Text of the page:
Lau: Perhaps the biggest challenge is whether or not a brand is willing to commit to paying higher prices to support the sustainability initiatives. They are stuck in a hard place, because will the customer pay more for the cost associated with the sustainability initiatives? Logically, there are some who will, but some who will not. Good communications telling the story and making a compelling case might be able to move those numbers, particularly with consumers deeply concerned about the impending negative effects of climate change. Given that younger consumers tend to be big supplement users, and also care deeply about this issue, it’s a smart investment.
NW: What advice would you give companies in qualifying suppliers and evaluating the sustainability of their products?
Lau: Identify suppliers that you can partner with who are willing to help you with your sustainability initiatives. Company sustainability programs have to go beyond installing solar power or recycling; they need to support sustainability at the farm/collection level in a meaningful way.
NW: What are some common botanicals whose supply is not sustainable?
Lau: When any herb suddenly becomes hot, such as Maca recently, sustainability of supply is an issue. Companies need to have a checklist when they are suddenly selling a lot of an herb that previously didn’t move much volume. The list would include:
• Is this (probably) short term spike threatening long term viability of the plant, and what can we do to mitigate that?
• Is demand outstripping available supply, and are we testing robustly enough to ensure our product is not adulterated?
• Is our supplier a good partner in both of those concerns?
NW: Are there any success stories or examples of well-managed herbs?
Lau: I love the work that FairWild, a Swiss-registered non-profit organization that maintains the FairWild Standard and promotes its adoption worldwide, is doing. They have a certification program for wild-collected herbs that end up in great products that we can enjoy knowing they supported the ecosystem from which they came.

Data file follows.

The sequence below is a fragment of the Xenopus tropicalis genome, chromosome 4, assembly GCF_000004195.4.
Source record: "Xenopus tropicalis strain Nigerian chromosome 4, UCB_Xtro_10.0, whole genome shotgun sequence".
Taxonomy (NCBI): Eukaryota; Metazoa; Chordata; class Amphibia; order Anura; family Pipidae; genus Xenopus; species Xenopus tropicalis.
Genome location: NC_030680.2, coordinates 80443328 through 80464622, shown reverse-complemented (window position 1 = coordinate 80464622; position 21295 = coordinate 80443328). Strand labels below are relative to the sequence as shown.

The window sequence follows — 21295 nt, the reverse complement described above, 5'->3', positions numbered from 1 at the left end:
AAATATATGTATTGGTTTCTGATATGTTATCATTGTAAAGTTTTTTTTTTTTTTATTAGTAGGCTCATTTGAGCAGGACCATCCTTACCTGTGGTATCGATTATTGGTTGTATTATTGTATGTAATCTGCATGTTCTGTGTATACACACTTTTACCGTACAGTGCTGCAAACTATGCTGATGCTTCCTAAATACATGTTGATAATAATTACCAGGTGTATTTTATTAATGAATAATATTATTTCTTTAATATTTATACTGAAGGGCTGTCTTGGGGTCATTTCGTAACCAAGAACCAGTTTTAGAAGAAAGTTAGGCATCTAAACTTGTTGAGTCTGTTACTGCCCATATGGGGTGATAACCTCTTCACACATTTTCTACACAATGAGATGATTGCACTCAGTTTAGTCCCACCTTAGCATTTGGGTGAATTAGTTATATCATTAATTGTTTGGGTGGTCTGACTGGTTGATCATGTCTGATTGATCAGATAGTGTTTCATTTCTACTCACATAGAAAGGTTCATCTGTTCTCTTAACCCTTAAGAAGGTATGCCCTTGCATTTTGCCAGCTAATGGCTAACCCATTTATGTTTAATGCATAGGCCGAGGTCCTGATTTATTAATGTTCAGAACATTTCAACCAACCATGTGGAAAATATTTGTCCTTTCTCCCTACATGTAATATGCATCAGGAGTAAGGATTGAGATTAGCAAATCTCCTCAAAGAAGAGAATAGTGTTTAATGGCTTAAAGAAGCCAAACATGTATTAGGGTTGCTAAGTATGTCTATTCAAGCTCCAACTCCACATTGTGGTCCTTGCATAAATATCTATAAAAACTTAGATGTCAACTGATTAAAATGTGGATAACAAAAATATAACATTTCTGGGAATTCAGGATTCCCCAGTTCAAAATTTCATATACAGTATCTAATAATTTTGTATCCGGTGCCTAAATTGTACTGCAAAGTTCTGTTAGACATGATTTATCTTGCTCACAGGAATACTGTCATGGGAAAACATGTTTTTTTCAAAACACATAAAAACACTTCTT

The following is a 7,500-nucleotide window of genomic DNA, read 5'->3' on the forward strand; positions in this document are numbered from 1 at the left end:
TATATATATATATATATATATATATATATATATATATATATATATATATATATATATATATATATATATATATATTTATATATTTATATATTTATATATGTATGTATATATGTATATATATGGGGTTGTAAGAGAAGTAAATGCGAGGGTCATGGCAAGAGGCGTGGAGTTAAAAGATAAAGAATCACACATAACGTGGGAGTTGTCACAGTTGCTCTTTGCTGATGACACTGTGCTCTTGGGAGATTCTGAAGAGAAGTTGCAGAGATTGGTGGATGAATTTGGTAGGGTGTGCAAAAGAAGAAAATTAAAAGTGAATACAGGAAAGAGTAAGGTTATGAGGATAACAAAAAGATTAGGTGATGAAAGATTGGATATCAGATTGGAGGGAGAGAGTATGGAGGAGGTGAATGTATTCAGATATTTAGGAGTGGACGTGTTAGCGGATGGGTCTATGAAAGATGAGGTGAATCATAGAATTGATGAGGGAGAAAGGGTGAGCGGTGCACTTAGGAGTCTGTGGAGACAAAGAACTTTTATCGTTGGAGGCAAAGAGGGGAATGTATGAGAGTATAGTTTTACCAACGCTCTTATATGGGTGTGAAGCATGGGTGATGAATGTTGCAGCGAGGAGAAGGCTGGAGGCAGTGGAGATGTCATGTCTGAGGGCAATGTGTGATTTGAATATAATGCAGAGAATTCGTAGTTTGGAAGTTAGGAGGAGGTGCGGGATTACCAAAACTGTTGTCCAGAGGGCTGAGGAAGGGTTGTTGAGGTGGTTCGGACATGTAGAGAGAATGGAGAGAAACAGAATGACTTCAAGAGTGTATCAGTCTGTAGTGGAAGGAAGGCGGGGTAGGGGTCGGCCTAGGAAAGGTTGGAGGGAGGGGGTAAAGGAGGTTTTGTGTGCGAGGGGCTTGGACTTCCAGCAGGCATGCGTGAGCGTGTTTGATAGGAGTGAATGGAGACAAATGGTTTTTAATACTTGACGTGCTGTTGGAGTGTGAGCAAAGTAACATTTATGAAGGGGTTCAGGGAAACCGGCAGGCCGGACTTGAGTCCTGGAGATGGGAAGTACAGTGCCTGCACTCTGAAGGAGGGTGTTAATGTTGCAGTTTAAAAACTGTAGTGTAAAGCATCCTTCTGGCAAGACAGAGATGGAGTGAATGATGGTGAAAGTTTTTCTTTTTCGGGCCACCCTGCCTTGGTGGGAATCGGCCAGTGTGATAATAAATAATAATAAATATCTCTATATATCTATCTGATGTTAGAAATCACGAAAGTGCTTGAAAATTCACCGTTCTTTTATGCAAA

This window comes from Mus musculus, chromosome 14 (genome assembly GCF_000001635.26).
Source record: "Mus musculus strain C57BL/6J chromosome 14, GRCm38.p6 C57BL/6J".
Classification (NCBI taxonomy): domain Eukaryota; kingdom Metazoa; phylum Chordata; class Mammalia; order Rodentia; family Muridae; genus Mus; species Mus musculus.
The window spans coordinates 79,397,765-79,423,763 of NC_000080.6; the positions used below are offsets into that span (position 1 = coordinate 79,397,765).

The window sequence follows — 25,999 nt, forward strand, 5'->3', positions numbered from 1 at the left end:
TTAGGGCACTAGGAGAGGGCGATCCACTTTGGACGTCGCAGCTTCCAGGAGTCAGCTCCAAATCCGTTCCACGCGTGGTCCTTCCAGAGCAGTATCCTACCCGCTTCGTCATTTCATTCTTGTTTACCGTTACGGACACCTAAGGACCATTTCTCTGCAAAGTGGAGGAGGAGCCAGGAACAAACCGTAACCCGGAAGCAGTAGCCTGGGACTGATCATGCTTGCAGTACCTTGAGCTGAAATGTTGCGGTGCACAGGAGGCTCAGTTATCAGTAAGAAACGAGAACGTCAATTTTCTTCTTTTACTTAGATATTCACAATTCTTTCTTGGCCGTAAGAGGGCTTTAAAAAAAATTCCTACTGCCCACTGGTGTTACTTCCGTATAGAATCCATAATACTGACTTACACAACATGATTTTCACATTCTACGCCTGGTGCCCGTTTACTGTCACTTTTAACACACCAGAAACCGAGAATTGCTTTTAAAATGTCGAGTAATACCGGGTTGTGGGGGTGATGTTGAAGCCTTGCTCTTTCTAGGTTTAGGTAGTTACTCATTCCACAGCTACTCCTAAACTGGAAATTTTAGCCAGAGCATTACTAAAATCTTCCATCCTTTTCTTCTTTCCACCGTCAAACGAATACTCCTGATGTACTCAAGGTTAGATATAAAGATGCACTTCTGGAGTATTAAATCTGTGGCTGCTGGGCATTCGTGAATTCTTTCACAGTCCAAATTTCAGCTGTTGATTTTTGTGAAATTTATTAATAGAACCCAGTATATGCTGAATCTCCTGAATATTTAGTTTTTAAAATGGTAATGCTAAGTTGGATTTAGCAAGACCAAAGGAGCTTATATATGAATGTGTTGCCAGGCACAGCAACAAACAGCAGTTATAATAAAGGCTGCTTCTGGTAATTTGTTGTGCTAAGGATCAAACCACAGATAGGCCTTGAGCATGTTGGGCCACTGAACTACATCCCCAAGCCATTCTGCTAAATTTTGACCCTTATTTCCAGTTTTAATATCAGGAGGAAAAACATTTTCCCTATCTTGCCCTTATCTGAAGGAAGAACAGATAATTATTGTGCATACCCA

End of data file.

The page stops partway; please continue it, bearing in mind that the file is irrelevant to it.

Nuherbs supports the FairWild Foundation, particularly their efforts to introduce the FairWild certification system in China. Events they organize are illuminating and helpful, such as a market promotion and best practice sharing workshop in Kunming, China in late 2018. We find it beneficial to participate in the FairWild Advisory Panel, a platform created to provide an additional source of strategic and technical guidance to the organization’s board.
NW: What effect is climate change having today on the growing, harvesting and yield of popular botanicals?
Lau: The real question is what isn’t impacted today by climate change? We’re seeing a change in harvest seasons and in growing areas. Ecosystems are disrupted, effecting every living thing in them because they are so interconnected.
NW: What actions can be taken? What’s the plan to mitigate climate risks and effects?
Lau: Until there is international consensus and commitment to slow and mitigate the effects of climate change, local plans can only have limited impact, but it’s still worth doing what we can.
NW: What else can companies and brands do to promote more sustainable practices?
Lau: I think we all have to take a leap of faith, invest in ways that we can. I would say, if we want to use a hugely impacted herb, take the leap of faith and invest in the sustainable sourcing by committing via contract purchases. Say to your company “this herb needs our protection, let’s use some of our profits from other skus to support this sku. Let’s champion this herb.”